In terms of luxury cars, it's a mixed bag. Let's look at the EPA mpgs for a few of them. For the Q5, let's look at the 3.0 vs the TDI, with the TDI's ~$2k upcharge

-3.0: 18/26/21
-TDI: 24/31/27

If the drivers get exactly the combined mpg over 12,000 miles a year, the two drivers will consume 571 and 444 gallons of gas and diesel, respectively. At the gas station by my house, premium is $3.99 and diesel is $4.09. The gas driver will spend $2278 a year on gas. The diesel driver will spend $1815 a year on gas, leaving a $463 delta. If both drivers keep their Q5s for 5 years, the diesel driver will have spent $2315 less in fuel costs than the gas driver, which covers the higher up front cost of the diesel model.

If you look at real world reported fuel economy on fuelly, diesel Q5 drivers are reporting a combined 30 mpg. With the gas V6 drivers (looking at 2013 and 2014 models, disregarding an anomalous 38mpg reading), they're reporting a combined 20 mpg. Using the same prices and driving distances for gas/diesel as above, the diesel driver saves $758 a year on fuel compared to his gas counterpart. With that delta, the diesel driver makes up the upfront price of the diesel in three years, right in line with a lease.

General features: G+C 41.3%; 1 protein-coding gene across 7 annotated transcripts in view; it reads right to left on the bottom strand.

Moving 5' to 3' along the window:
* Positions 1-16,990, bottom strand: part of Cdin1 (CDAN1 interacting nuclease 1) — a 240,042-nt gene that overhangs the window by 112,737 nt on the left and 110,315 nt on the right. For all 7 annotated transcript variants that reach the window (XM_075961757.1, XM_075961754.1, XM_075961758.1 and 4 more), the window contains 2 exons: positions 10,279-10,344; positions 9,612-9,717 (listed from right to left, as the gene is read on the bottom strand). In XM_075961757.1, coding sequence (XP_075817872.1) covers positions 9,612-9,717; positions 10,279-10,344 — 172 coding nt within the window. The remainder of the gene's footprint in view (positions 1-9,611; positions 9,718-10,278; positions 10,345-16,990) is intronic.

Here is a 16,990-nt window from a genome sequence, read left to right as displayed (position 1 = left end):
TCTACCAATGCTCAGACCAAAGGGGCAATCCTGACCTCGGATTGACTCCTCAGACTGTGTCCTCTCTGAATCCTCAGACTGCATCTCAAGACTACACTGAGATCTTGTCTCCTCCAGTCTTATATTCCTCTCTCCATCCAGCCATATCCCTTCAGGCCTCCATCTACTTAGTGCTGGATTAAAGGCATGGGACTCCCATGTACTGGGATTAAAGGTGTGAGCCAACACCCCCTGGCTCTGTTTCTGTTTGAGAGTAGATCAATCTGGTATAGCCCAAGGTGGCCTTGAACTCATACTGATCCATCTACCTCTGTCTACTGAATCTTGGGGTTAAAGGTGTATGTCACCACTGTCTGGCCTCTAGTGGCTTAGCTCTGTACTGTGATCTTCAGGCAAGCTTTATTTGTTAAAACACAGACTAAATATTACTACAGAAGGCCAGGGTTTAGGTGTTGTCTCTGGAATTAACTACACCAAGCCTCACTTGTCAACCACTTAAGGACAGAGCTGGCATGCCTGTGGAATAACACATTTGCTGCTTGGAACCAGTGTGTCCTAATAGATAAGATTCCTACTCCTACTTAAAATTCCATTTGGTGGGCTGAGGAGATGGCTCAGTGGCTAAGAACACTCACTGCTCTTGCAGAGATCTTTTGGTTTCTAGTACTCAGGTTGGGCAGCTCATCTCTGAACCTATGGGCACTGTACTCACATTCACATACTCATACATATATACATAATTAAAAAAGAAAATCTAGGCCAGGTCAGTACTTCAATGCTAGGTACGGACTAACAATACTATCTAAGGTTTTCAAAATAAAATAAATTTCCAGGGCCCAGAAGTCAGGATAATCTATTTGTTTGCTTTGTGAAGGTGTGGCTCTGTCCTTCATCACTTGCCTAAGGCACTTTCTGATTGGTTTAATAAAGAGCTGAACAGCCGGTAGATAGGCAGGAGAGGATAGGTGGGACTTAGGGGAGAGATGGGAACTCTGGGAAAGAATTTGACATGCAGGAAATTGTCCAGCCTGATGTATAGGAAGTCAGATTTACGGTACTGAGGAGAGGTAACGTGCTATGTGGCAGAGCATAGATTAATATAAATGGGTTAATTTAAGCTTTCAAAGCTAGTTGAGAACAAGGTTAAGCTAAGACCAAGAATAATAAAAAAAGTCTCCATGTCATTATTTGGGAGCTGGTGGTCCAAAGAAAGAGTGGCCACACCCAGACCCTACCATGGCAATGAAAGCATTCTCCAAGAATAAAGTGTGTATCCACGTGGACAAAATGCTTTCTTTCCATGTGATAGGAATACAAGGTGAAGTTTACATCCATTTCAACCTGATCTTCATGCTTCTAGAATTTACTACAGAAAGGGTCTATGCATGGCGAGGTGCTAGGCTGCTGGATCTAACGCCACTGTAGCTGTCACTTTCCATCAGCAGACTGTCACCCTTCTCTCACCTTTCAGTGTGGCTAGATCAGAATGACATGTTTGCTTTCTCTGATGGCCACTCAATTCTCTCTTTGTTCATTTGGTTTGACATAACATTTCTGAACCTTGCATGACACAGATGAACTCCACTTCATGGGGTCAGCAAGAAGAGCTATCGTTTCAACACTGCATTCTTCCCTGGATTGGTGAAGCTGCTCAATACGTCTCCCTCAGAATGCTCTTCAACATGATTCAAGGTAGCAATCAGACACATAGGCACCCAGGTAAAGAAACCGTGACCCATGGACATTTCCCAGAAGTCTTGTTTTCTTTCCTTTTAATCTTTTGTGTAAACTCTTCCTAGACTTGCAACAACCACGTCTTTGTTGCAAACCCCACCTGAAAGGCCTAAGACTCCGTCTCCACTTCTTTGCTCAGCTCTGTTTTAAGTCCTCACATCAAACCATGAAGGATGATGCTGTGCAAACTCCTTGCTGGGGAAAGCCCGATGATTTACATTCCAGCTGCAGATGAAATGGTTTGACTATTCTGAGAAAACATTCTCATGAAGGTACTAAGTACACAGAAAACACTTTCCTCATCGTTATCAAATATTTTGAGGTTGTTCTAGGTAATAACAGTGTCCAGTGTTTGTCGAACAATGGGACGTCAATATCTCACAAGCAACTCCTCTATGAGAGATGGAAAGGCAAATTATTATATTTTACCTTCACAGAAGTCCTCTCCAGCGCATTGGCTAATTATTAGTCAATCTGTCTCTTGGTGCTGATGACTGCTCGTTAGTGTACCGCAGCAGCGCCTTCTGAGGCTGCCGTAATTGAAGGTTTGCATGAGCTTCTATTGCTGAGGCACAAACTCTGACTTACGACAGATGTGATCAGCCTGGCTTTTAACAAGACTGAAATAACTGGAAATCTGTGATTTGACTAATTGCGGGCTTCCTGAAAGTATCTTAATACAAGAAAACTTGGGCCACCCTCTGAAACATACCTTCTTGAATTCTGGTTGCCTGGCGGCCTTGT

Same type of tradeoff with other cars. Several months ago, I ran the numbers for a MB E250 vs E350 and found a slightly quicker payoff with the diesel, at just a bit over 2.75 years.

...All that said, if I get a diesel, it's not primarily for fuel economy, although that certainly plays a part. Rather, it's the driving range and performance that I'm interested in.
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Old 04-11-2014, 06:44 AM   #8
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The diesel will consistently get those numbers. I used to average 21 with my 2.0t, 19 in my 3.2 and now i'm averaging 27.5 with my TDI. All fill ups calculated by the mileage traveled over the amount of fuel consumed.
I hear you on that. My wife is averaging 21.x on her 2.0T so I was wondering how in the world xfirechief and Xylar5 are getting such high gas mileage. Then I noticed they live in Wisconsin and Texas, lol.
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Old 04-11-2014, 07:02 AM   #9